Zabiullah Mujahid, a Kabul-based Taliban spokesperson and the acting deputy information and culture minister, told The Media Line, “We are in a transitional phase. In a war-torn country, it will take some time to deal with the prevailing cultural issues.

“Forty years of war desperately affected Afghanistan’s Islamic values and its culture as well; the mindset of the people, especially the youth, is fascinated by foreign culture,” he continued. “Within the framework of Islamic laws and principles and maintaining national interests, all such matters will be addressed.”

Mujahid strongly rejected allegations that Taliban officials are threatening any artist or female athlete.

“We never force anyone to leave the country,” he added.

“We had already announced that every Afghan citizen with valid and certified documents may travel abroad,” Mujahid said.

In the wake of the Taliban’s takeover, Afghanistan’s junior female soccer team fled the country, arriving in Pakistan along with their families and coaches on September 15.

Nizam Afridi, a border management official, told The Media Line, “More than 80 people crossed the Torkham border on Tuesday night, as the government of Pakistan issued them emergency visas on a humanitarian basis.

“The players held valid Afghan passports and other related documents,” Afridi added.

Later, under tight security, the refuge-seekers were transferred to Lahore, the capital of Punjab Province.

The female athletes had been allegedly receiving threats from the Taliban for their participation in sport.

They were originally scheduled to leave for Qatar, where Afghan refugees are being housed in facilities prepared for next year’s FIFA World Cup, but they were stranded after an explosion at Kabul airport on August 26.

Most of the Afghan senior women’s national team players fled in the last week of August after the Australian government offered them asylum, but the junior team could not leave the country due to a lack of passports and other documents.

Fawad Chaudhry, the federal information minister, confirmed in a tweet that “the Afghan women soccer players arrived in Pakistan, we welcome them.”

Ashfaq Hussain Shah, president of the Pakistan Football Association (PFF), told The Media Line, “The Football for Peace organization had written a letter to Prime Minister Imran Khan and requested to grant a 30-day visa to the Afghan junior female football team. At the direction of the prime minister, immediate visas were issued.”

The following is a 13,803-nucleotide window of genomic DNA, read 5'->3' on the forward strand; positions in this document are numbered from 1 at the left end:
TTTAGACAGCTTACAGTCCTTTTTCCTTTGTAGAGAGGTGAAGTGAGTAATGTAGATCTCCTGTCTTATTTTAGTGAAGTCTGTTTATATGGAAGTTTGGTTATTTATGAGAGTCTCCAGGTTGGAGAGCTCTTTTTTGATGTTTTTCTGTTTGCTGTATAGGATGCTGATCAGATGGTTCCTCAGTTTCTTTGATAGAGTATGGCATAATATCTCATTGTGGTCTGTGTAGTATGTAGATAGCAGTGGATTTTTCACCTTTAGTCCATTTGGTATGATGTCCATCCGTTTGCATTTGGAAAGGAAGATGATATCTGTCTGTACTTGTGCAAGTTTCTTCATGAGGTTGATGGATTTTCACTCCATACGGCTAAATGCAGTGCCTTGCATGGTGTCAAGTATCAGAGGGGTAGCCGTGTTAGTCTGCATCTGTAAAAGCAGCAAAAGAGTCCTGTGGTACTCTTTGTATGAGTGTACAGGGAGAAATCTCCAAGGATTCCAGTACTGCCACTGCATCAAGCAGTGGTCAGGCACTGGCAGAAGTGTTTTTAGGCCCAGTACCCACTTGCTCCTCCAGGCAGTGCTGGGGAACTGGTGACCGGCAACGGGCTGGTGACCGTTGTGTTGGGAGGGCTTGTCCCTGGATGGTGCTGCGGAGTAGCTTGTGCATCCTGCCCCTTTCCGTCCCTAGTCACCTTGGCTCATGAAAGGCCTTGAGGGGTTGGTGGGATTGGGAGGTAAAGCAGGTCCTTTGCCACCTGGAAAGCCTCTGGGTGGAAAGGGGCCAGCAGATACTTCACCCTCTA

An official from the London-based Football for Peace NGO confirmed to The Media Line, “The organization led the efforts of safely transporting the Afghan youth female team.”

Shah also told The Media Line, “The Rocket Foundation, a London-based humanitarian organization, is paying for the entourage‘s accommodation and other necessities.

“On the directions of the federal government, swift and well-coordinated arrangements were made for the safe travel of female players and their families,” he said.

“These Afghan girls along with their families reached Pakistan after enduring great hardships and suffering,” Shah said.

“There are two 14-year-old girls among the team whose parents could not travel to Pakistan due to non-availability of travel documents,” he added,

The athletes belong to Afghanistan’s Tajik, Uzbek and Hazara minorities.

“We are taking care of these vulnerable people just based on humanity. These guests are housed in Lahore under tight security where all kinds of facilities are being provided to them,” Shah said. “The Pakistan Football Federation is endeavoring to provide all facilities to the visiting team during their 30-day stay in Pakistan.”

Foreign human rights organizations are coordinating with senior officials to transfer these girls to European countries, reliable sources in Islamabad told The Media Line while declining to give further details.